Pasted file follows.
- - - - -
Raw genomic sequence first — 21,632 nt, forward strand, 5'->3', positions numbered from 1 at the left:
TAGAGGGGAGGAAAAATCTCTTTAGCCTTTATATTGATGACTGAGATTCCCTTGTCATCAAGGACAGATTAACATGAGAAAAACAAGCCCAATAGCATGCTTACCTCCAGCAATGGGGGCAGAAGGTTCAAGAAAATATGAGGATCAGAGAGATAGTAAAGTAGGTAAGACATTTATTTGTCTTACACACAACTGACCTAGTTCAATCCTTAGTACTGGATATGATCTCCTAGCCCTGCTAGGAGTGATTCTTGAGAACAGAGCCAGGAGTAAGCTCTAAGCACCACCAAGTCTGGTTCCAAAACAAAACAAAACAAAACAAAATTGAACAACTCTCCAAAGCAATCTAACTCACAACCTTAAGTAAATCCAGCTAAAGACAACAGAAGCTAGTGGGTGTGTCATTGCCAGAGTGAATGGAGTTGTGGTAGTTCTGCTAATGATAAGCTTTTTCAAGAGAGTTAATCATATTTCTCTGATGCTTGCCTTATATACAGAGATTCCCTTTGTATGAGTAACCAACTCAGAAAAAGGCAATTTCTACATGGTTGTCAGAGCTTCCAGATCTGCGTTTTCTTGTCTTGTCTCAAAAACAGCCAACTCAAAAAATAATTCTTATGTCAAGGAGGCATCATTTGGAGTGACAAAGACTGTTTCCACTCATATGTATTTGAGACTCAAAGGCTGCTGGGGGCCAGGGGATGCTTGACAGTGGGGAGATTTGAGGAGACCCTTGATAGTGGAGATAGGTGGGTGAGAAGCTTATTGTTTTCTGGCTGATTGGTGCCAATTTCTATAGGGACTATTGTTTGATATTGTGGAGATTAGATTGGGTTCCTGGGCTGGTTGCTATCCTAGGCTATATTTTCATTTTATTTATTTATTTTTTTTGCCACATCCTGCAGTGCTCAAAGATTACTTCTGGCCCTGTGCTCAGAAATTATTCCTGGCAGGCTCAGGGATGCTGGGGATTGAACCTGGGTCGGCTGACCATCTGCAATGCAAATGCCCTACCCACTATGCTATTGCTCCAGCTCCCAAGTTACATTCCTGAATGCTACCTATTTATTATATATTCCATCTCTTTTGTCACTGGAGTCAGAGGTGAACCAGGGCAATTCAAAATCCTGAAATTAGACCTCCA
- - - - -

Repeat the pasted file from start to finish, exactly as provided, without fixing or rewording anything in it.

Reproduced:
Raw genomic sequence first — 21,632 nt, forward strand, 5'->3', positions numbered from 1 at the left:
TAGAGGGGAGGAAAAATCTCTTTAGCCTTTATATTGATGACTGAGATTCCCTTGTCATCAAGGACAGATTAACATGAGAAAAACAAGCCCAATAGCATGCTTACCTCCAGCAATGGGGGCAGAAGGTTCAAGAAAATATGAGGATCAGAGAGATAGTAAAGTAGGTAAGACATTTATTTGTCTTACACACAACTGACCTAGTTCAATCCTTAGTACTGGATATGATCTCCTAGCCCTGCTAGGAGTGATTCTTGAGAACAGAGCCAGGAGTAAGCTCTAAGCACCACCAAGTCTGGTTCCAAAACAAAACAAAACAAAACAAAATTGAACAACTCTCCAAAGCAATCTAACTCACAACCTTAAGTAAATCCAGCTAAAGACAACAGAAGCTAGTGGGTGTGTCATTGCCAGAGTGAATGGAGTTGTGGTAGTTCTGCTAATGATAAGCTTTTTCAAGAGAGTTAATCATATTTCTCTGATGCTTGCCTTATATACAGAGATTCCCTTTGTATGAGTAACCAACTCAGAAAAAGGCAATTTCTACATGGTTGTCAGAGCTTCCAGATCTGCGTTTTCTTGTCTTGTCTCAAAAACAGCCAACTCAAAAAATAATTCTTATGTCAAGGAGGCATCATTTGGAGTGACAAAGACTGTTTCCACTCATATGTATTTGAGACTCAAAGGCTGCTGGGGGCCAGGGGATGCTTGACAGTGGGGAGATTTGAGGAGACCCTTGATAGTGGAGATAGGTGGGTGAGAAGCTTATTGTTTTCTGGCTGATTGGTGCCAATTTCTATAGGGACTATTGTTTGATATTGTGGAGATTAGATTGGGTTCCTGGGCTGGTTGCTATCCTAGGCTATATTTTCATTTTATTTATTTATTTTTTTTGCCACATCCTGCAGTGCTCAAAGATTACTTCTGGCCCTGTGCTCAGAAATTATTCCTGGCAGGCTCAGGGATGCTGGGGATTGAACCTGGGTCGGCTGACCATCTGCAATGCAAATGCCCTACCCACTATGCTATTGCTCCAGCTCCCAAGTTACATTCCTGAATGCTACCTATTTATTATATATTCCATCTCTTTTGTCACTGGAGTCAGAGGTGAACCAGGGCAATTCAAAATCCTGAAATTAGACCTCCA